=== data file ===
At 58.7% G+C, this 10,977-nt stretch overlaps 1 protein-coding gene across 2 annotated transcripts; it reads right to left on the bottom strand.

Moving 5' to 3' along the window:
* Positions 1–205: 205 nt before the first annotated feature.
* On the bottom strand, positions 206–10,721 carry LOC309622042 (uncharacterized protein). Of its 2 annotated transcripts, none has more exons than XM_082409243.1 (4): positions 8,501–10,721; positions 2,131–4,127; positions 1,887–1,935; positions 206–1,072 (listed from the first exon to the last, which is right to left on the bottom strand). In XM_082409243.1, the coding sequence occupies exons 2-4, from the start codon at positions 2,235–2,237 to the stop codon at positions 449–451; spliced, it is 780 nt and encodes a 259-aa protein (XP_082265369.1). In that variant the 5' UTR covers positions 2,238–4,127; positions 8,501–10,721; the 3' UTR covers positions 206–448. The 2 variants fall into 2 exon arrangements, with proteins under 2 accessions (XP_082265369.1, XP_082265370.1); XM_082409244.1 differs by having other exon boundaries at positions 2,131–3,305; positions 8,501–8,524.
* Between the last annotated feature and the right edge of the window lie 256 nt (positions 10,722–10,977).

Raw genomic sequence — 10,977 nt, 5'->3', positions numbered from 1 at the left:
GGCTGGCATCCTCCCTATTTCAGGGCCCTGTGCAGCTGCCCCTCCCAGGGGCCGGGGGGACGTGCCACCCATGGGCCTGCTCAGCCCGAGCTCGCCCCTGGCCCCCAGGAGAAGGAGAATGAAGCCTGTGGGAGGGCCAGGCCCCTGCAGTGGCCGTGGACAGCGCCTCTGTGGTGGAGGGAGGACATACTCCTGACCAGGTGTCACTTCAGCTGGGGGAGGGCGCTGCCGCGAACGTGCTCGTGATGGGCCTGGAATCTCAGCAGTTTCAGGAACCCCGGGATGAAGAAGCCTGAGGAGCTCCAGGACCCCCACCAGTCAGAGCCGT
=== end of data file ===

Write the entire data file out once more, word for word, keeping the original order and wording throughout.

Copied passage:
At 58.7% G+C, this 10,977-nt stretch overlaps 1 protein-coding gene across 2 annotated transcripts; it reads right to left on the bottom strand.

Moving 5' to 3' along the window:
* Positions 1–205: 205 nt before the first annotated feature.
* On the bottom strand, positions 206–10,721 carry LOC309622042 (uncharacterized protein). Of its 2 annotated transcripts, none has more exons than XM_082409243.1 (4): positions 8,501–10,721; positions 2,131–4,127; positions 1,887–1,935; positions 206–1,072 (listed from the first exon to the last, which is right to left on the bottom strand). In XM_082409243.1, the coding sequence occupies exons 2-4, from the start codon at positions 2,235–2,237 to the stop codon at positions 449–451; spliced, it is 780 nt and encodes a 259-aa protein (XP_082265369.1). In that variant the 5' UTR covers positions 2,238–4,127; positions 8,501–10,721; the 3' UTR covers positions 206–448. The 2 variants fall into 2 exon arrangements, with proteins under 2 accessions (XP_082265369.1, XP_082265370.1); XM_082409244.1 differs by having other exon boundaries at positions 2,131–3,305; positions 8,501–8,524.
* Between the last annotated feature and the right edge of the window lie 256 nt (positions 10,722–10,977).

Raw genomic sequence — 10,977 nt, 5'->3', positions numbered from 1 at the left:
GGCTGGCATCCTCCCTATTTCAGGGCCCTGTGCAGCTGCCCCTCCCAGGGGCCGGGGGGACGTGCCACCCATGGGCCTGCTCAGCCCGAGCTCGCCCCTGGCCCCCAGGAGAAGGAGAATGAAGCCTGTGGGAGGGCCAGGCCCCTGCAGTGGCCGTGGACAGCGCCTCTGTGGTGGAGGGAGGACATACTCCTGACCAGGTGTCACTTCAGCTGGGGGAGGGCGCTGCCGCGAACGTGCTCGTGATGGGCCTGGAATCTCAGCAGTTTCAGGAACCCCGGGATGAAGAAGCCTGAGGAGCTCCAGGACCCCCACCAGTCAGAGCCGT